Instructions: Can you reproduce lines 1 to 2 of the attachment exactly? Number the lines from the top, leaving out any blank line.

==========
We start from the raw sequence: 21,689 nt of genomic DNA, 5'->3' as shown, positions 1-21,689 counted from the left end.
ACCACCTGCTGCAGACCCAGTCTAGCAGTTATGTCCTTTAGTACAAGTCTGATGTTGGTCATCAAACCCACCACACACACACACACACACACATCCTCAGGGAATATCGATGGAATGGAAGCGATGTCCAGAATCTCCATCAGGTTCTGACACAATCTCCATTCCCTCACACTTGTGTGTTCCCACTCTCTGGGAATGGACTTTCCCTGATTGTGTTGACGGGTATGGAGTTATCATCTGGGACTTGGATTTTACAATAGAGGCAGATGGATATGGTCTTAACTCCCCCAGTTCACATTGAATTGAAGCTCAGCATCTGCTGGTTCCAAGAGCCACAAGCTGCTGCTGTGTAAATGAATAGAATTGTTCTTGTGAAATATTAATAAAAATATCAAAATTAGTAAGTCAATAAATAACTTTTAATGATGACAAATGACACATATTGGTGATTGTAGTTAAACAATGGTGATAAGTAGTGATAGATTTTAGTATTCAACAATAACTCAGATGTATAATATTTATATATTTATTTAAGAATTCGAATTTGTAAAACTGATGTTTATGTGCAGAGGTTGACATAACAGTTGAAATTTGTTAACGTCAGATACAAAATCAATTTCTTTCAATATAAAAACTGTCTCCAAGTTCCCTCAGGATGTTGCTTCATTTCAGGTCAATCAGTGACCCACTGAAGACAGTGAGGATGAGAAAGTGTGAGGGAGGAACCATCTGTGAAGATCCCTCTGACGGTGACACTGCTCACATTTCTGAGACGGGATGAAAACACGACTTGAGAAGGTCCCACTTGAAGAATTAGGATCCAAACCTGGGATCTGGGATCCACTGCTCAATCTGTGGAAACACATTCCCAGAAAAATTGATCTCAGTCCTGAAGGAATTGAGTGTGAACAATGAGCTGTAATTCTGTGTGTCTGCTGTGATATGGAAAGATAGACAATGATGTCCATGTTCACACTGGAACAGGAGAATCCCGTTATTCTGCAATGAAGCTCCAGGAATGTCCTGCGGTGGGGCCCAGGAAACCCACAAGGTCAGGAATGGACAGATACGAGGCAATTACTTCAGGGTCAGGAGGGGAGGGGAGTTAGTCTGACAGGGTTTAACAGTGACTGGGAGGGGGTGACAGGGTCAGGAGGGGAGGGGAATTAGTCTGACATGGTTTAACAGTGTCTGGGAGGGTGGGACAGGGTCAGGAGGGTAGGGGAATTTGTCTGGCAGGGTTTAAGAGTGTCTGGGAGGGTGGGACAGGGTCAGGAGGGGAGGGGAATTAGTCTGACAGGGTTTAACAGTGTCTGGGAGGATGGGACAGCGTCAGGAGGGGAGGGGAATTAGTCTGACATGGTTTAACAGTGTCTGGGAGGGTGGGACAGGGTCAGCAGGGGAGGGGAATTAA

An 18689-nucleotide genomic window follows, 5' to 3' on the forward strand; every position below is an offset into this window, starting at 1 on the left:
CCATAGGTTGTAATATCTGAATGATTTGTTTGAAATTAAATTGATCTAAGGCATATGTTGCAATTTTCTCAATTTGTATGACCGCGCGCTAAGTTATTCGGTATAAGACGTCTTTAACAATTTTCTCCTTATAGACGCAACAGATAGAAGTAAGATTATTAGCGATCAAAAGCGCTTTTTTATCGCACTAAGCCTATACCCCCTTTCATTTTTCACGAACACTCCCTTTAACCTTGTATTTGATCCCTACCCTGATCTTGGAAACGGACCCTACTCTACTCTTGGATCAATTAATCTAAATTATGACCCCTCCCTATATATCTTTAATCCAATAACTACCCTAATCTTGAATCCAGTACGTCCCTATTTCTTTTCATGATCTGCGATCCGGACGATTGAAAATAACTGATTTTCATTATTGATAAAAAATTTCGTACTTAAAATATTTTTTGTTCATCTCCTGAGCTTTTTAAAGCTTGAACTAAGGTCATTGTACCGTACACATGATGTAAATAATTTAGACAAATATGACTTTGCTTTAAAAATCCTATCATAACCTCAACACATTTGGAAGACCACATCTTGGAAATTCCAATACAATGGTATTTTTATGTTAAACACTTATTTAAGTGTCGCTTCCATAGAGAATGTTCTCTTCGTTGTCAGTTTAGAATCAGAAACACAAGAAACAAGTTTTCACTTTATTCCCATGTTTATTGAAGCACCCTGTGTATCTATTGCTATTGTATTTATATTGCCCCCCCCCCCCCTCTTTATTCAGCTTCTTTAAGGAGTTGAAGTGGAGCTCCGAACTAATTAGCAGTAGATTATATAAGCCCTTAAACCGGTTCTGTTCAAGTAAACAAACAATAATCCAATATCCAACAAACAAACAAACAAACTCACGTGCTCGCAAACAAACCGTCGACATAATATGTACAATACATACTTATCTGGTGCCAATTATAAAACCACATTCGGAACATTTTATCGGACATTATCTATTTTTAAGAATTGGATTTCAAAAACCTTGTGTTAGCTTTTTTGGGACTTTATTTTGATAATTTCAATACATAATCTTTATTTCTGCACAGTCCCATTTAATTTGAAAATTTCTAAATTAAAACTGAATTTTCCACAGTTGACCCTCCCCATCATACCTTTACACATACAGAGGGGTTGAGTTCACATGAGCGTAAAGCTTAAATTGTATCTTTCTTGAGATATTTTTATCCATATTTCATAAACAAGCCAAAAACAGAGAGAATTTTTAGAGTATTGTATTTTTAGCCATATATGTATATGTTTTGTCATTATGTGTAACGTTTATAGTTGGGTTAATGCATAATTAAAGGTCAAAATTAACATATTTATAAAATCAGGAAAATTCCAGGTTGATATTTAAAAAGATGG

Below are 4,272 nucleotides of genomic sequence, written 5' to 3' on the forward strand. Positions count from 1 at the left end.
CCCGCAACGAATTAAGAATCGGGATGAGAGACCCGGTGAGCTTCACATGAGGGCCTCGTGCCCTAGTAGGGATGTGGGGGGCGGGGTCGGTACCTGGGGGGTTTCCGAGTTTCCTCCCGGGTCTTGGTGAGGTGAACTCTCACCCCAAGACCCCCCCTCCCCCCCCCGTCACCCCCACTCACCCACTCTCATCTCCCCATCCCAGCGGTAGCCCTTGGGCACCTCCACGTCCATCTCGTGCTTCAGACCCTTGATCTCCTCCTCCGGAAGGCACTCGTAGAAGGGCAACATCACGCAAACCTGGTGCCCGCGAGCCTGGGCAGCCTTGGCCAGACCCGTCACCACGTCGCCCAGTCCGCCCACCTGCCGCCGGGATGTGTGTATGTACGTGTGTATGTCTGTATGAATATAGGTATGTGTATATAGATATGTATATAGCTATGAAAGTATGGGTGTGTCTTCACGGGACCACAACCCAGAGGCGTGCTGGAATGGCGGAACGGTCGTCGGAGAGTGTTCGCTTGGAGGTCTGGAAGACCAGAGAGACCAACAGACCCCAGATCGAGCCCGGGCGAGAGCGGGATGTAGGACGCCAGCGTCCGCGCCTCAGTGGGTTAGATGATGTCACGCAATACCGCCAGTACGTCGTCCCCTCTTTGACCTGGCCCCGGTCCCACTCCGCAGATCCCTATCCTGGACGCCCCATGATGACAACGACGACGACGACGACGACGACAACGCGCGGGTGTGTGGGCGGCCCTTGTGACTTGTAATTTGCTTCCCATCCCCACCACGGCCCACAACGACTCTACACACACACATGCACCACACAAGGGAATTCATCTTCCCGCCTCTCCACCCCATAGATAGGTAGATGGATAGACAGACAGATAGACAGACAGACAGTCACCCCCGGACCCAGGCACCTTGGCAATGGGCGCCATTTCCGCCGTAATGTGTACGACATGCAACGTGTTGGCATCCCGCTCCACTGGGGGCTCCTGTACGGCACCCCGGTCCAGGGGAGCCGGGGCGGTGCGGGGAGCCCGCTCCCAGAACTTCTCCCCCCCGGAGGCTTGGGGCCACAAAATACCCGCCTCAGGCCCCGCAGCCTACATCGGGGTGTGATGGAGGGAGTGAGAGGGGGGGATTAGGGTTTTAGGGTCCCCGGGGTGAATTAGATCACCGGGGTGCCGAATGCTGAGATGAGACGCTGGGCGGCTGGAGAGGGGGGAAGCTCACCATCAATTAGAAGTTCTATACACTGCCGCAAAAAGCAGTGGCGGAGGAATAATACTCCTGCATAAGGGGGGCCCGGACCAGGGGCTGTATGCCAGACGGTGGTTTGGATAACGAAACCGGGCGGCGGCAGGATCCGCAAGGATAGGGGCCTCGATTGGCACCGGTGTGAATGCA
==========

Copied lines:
We start from the raw sequence: 21,689 nt of genomic DNA, 5'->3' as shown, positions 1-21,689 counted from the left end.
ACCACCTGCTGCAGACCCAGTCTAGCAGTTATGTCCTTTAGTACAAGTCTGATGTTGGTCATCAAACCCACCACACACACACACACACACACATCCTCAGGGAATATCGATGGAATGGAAGCGATGTCCAGAATCTCCATCAGGTTCTGACACAATCTCCATTCCCTCACACTTGTGTGTTCCCACTCTCTGGGAATGGACTTTCCCTGATTGTGTTGACGGGTATGGAGTTATCATCTGGGACTTGGATTTTACAATAGAGGCAGATGGATATGGTCTTAACTCCCCCAGTTCACATTGAATTGAAGCTCAGCATCTGCTGGTTCCAAGAGCCACAAGCTGCTGCTGTGTAAATGAATAGAATTGTTCTTGTGAAATATTAATAAAAATATCAAAATTAGTAAGTCAATAAATAACTTTTAATGATGACAAATGACACATATTGGTGATTGTAGTTAAACAATGGTGATAAGTAGTGATAGATTTTAGTATTCAACAATAACTCAGATGTATAATATTTATATATTTATTTAAGAATTCGAATTTGTAAAACTGATGTTTATGTGCAGAGGTTGACATAACAGTTGAAATTTGTTAACGTCAGATACAAAATCAATTTCTTTCAATATAAAAACTGTCTCCAAGTTCCCTCAGGATGTTGCTTCATTTCAGGTCAATCAGTGACCCACTGAAGACAGTGAGGATGAGAAAGTGTGAGGGAGGAACCATCTGTGAAGATCCCTCTGACGGTGACACTGCTCACATTTCTGAGACGGGATGAAAACACGACTTGAGAAGGTCCCACTTGAAGAATTAGGATCCAAACCTGGGATCTGGGATCCACTGCTCAATCTGTGGAAACACATTCCCAGAAAAATTGATCTCAGTCCTGAAGGAATTGAGTGTGAACAATGAGCTGTAATTCTGTGTGTCTGCTGTGATATGGAAAGATAGACAATGATGTCCATGTTCACACTGGAACAGGAGAATCCCGTTATTCTGCAATGAAGCTCCAGGAATGTCCTGCGGTGGGGCCCAGGAAACCCACAAGGTCAGGAATGGACAGATACGAGGCAATTACTTCAGGGTCAGGAGGGGAGGGGAGTTAGTCTGACAGGGTTTAACAGTGACTGGGAGGGGGTGACAGGGTCAGGAGGGGAGGGGAATTAGTCTGACATGGTTTAACAGTGTCTGGGAGGGTGGGACAGGGTCAGGAGGGTAGGGGAATTTGTCTGGCAGGGTTTAAGAGTGTCTGGGAGGGTGGGACAGGGTCAGGAGGGGAGGGGAATTAGTCTGACAGGGTTTAACAGTGTCTGGGAGGATGGGACAGCGTCAGGAGGGGAGGGGAATTAGTCTGACATGGTTTAACAGTGTCTGGGAGGGTGGGACAGGGTCAGCAGGGGAGGGGAATTAA